I have to begin this blog post by saying that there can’t be but one philosophy of poetry, but I believe that the scope of my idea is wide enough to cover the gist of it. When I was a teenager, I always had such deep thoughts that elude me now in my twenties… but I can still draw from that philosophical well that built itself in my core. My idea was that there were three components of poetry and philosophy that drove passion and invention.
Those parts are beauty, knowledge and truth, and the discovery I made was that these three concepts were connected. Truth is knowledge, as knowledge is always considered true. Beauty is the exception, as we have knowledge of events or emotions that we’d rather not have known and truths we would rather repress. Though knowledge can be unsavory, the advantage of being a poet is that we are trained to look at everything in different perspectives. For more on that, read this blog post – https://readyourselfpoetry.com/what-are-the-benefits-of-poetry/. In this post, I will discuss how these three concepts deal with the “philosophy of poetry”.
My Philosophy of Poetry
My reason for writing poetry is to spread awareness of the beauty that exists around us; that even the polluted has its place in our philosophies of beauty. The beauty of poetry itself is that it helps us to develop our ability to see the world in different perspectives. Visit this blog for more information on the why’s of writing poetry – https://readyourselfpoetry.com/what-is-the-purpose-of-a-poem/
Beauty, Knowledge and Truth
It is my belief that beauty and progress are in a loose marriage; for without progress, there would be no such concept as near perfection. We can make the argument that this beauty is not perfection, but rather a flaw reframed. That argument is rendered null by the fact that this flaw is reframed as beautiful, so there is no real flaw here. Then there’s the “beloved flaw”, the flaw that we appreciate that we would normally find repugnant. Such as the strange laugh that comes out as a snort, that some would find strange or unseemly, and others would find charming or quirky.
I would like to present an alternative to the idea I introduced above, as there is more than one way to look at this. I want to say that beauty is not near perfection, but rather a sense of admiration. This admiration can be both intellectual and appreciative. We are brought into a state of deep thought and emotion by some poetry and, in my opinion, the goal of poetry should be to inspire both these feelings of admiration in our readers.
While perception is subjective, and that includes our perspectives towards the beautiful, there exists the wisdom that beauty can be found in anything, and within that wisdom, I find the idea of objective beauty. I say this to mean that there is beauty even in the flawed, and this is a source of inspiration for me and I believe it helps the poet write works which are more robust and makes the act of writing more fulfilling.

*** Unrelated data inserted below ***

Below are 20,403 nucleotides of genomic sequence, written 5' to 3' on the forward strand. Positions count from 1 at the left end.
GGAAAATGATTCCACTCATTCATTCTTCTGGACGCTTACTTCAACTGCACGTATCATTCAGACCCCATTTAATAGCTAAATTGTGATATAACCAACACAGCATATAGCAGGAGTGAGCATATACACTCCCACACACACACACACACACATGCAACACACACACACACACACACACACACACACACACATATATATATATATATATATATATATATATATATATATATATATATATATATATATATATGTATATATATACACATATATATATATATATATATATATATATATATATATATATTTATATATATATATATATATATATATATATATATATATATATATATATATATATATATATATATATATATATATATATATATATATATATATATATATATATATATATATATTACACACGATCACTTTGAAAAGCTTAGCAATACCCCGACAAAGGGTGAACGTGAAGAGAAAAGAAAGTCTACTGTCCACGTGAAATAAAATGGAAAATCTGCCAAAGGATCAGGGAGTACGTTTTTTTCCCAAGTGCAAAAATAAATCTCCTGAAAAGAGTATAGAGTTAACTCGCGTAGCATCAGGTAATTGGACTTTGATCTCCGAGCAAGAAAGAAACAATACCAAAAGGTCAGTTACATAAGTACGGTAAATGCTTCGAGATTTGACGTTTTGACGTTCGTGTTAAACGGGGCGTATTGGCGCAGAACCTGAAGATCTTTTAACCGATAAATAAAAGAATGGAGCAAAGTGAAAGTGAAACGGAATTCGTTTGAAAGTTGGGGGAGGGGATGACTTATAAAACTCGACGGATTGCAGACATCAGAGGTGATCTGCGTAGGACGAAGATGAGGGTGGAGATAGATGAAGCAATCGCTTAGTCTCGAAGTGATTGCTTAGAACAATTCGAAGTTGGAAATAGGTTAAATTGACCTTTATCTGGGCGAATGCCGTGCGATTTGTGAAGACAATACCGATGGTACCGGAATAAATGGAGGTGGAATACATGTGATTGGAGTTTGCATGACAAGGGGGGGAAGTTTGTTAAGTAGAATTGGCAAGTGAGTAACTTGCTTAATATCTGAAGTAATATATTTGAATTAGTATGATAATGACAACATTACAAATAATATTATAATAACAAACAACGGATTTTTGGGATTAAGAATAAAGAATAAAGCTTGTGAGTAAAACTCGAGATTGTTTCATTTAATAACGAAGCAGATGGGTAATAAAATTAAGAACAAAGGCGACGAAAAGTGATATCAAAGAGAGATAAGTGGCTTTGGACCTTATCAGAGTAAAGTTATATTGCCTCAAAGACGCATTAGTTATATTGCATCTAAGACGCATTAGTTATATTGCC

Forgive me for stating the obvious: there would be nothing to experience without the senses, and nothing to perceive without the mind. These are what allow us to collect knowledge, and there would be no beauty or truth without knowledge. Intellectual “admiration” might be one that spurs the cogs of our minds into motion. Poetry should inspire and move us, and I believe it should also inform. The issue is that the general perspective is that poetry is more about “touching the heart”, which, in my opinion, is far too sentimental a statement and leads to sentimental poetry. What point is there in writing if we don’t learn anything from it? Poetry is more like a condensed essay, and even if it’s about the nature of human emotion, the poem should have more value to it. Poetry that is both relatable and informative achieves the full experience a poem should have on its reader.
How To Be More Relatable
I’ll go ahead and make a list of a few qualities that make a poem relatable.
Being impactful is about knowing what’s happened out in the real world, empathizing with it and knowing how people react to it. It’s also about being able to frame these experiences so as to catch the attention of your readers. I’ve said that your topic should be personal to you, but that’s not enough. You should take from the literary and rhetorical devices you’ve learned about to help the reader understand where you’re coming from. You can take examples from news sources or, better yet, from your own life; be as revealing as you’re comfortable with being.
Here’s a device that should be useful for adding drama to your piece: polysyndeton. Polysyndeton makes use of conjunctions such as and, but and or where you might have a comma or just end your sentence entirely. Repetition and alliteration are also good devices used to stress certain areas of a poem. I would use consonants in these more “impactful” areas of your poetry to add a sense of drama.
I take climactic to mean that the poem works more like a story and “climbs” to the highest point of drama.
A philosophy of truth should be one left unbiased by any standard of beauty, which means we shouldn’t let ourselves be charmed into writing the superficial poem; one focused on beauty alone. It’s not enough to write about what pleases the senses; the power of words is that they persuade.
That’s it for this post! Thank you for reading.
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